The first time a player melds cards in a hand, their value must be at least a certain minimum. When a player goes out in one turn ('goes out concealed'), this requirement does not apply.
 A player can only go out when he has at least one or two canastas, depending on the 'Canastas needed to go out' setting. If a player has less than this number of canastas, and only has one card left that he should discard, he has to 'pass the discard', i.e., he does not discard that last card.
 Taking a discard pile that only contains one card is never allowed if you only have one card in your hand.
 When there are no more cards on the stock a special situation occurs:
 1. If the discard pile is not frozen and you can add the top discard to one of your melds, you must take that top discard. Only that card is removed from the pile; you do not receive the rest. You must discard normally.
 2. If you can take the discard pile in the normal way, you may. You must discard normally.
 3. If you can do neither, press the 'End Hand' button that appears in the upper righthand corner of the screen. You do not have to discard.

90day money back guarantee
 instant delivery by email 

Scoring: Card Values and Bonuses
The cards have the following point values:
Card 
Value 
Four, Five, Six, Seven, Black Three 
5 
Eight, Nine, Ten, Jack, Queen, King 
10 
Deuce, Ace 
20 
Joker 
50 
Red Three 
100 
The following bonuses are awarded:
 A mixed canasta is worth 300 points, a natural canasta 500 points, and a wildcard canasta 1,000 points.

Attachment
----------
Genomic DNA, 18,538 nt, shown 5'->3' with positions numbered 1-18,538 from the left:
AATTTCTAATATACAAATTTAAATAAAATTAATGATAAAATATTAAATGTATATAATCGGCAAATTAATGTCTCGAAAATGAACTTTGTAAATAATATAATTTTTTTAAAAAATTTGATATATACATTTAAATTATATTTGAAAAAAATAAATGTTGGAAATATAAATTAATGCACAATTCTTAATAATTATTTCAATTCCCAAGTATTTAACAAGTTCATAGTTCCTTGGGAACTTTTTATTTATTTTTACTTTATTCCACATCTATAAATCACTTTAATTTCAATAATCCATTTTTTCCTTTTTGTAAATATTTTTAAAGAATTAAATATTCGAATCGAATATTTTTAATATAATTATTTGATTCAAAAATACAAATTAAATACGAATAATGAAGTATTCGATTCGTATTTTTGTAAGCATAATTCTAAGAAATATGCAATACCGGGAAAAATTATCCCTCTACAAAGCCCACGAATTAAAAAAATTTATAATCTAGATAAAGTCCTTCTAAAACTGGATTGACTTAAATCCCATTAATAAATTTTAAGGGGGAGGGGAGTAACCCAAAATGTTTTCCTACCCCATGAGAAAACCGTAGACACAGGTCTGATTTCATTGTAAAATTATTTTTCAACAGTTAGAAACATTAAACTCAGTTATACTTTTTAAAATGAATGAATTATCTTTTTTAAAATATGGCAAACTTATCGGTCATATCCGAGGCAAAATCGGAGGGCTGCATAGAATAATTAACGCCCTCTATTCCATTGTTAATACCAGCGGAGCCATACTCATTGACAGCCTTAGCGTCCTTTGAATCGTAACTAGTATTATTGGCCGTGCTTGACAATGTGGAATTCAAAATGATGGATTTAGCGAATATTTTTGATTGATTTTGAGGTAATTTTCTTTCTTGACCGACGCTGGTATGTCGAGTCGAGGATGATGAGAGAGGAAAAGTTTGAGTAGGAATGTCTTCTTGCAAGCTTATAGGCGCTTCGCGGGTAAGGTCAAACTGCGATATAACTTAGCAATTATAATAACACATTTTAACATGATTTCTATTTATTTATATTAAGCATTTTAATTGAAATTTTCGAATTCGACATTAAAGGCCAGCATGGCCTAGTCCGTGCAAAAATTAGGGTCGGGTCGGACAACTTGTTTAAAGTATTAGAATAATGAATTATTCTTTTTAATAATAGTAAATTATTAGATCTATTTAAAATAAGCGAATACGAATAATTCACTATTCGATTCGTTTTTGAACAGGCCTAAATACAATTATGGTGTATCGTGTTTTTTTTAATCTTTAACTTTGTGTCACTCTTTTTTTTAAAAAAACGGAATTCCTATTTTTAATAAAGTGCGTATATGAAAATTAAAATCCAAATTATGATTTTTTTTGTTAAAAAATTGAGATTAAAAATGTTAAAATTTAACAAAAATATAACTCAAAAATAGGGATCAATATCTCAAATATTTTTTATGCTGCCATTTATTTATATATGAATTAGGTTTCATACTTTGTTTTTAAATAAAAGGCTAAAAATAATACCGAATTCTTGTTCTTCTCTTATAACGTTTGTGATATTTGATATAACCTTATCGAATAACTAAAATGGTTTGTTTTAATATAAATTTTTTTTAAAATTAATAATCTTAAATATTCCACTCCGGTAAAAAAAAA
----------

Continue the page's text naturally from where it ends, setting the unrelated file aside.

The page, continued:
The player that goes out gets a bonus of 100 points. If this player had no cards (except Red Threes) on the table directly before going out ('goes out concealed'), this bonus is doubled to 200 points.
 If a player has all four Red Threes on the table, their score of 400 points is doubled to 800 points.
 If a player goes out and his opponent has melded nothing but Red Threes, the value of those Red Threes is deducted from his opponent's score.
Total Score
At the end of a hand, the total score is calculated as follows:
 The sum of the values of the cards on the table forms the initial score value.
 Bonuses for canastas, going out and Red Threes are added to the score.
 The values of the cards in hand are deducted from the score.
However, if you have selected Yes in the 'Canasta required for positive score' option, this calculation is only valid if you have at least the number of canastas as it is shown in the 'Canastas needed to go out' setting! If not, a negative score results consisting of the sum of the values of the cards in your hand and on the table. It is therefore always wise to get a canasta quickly, so that you don't run the risk of holding a large collection of cards if your opponent goes out. If you have selected No, the above does not apply.
Minimum
The first time in a hand that a player melds cards the sum of their values must be at least a certain minimum. This minimum depends on your current score in the following way:
Score 
Minimum 
Less than 0 
15 
From 0 to 1495 
50 
From 1500 to 2995 
90 
3000 or more 
120 
Notes
 The values of any Red Threes never contribute to the required minimum. Canastas contribute only if the corresponding option is enabled.
 If you turn off the option Top card counts for initial meld, you must add the value of the top card to the minimum needed when taking the discard pile. E.g., if the minimum is 50 and you took an Ace from the pile, you must have 50 + 20 = 70 points on the table to get the rest of the pile. The value of the Ace is thus not counted toward the 50 point minimum.
 If you took the top card of the discard pile but you discover that you cannot use it, you can put it back by clicking on the pile again. This carries a penalty of 50 points.